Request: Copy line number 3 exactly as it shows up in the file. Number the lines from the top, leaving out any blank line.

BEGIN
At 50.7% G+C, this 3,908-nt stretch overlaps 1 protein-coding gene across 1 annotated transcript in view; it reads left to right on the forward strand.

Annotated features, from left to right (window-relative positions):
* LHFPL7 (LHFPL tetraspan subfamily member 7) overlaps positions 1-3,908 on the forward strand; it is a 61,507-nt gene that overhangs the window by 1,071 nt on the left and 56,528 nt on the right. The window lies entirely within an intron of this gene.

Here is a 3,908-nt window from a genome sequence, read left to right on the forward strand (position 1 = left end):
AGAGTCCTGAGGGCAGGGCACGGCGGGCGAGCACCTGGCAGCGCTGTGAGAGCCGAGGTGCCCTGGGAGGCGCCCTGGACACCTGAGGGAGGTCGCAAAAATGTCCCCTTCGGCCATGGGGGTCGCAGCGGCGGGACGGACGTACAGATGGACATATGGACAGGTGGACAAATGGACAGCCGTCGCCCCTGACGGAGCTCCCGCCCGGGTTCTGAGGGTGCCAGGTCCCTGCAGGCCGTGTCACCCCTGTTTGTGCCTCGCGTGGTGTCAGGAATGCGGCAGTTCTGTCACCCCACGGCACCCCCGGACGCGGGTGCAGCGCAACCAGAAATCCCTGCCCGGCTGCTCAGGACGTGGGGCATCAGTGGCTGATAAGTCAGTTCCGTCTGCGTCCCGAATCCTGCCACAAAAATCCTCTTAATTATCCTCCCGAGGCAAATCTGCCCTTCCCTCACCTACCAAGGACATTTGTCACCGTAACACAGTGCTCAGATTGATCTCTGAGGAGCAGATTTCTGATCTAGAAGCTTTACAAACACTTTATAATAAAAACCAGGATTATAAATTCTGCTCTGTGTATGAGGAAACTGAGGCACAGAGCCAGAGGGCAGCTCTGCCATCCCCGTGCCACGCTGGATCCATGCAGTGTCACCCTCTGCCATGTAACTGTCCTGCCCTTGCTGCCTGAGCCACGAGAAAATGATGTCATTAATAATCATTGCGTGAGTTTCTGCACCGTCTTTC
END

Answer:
* LHFPL7 (LHFPL tetraspan subfamily member 7) overlaps positions 1-3,908 on the forward strand; it is a 61,507-nt gene that overhangs the window by 1,071 nt on the left and 56,528 nt on the right. The window lies entirely within an intron of this gene.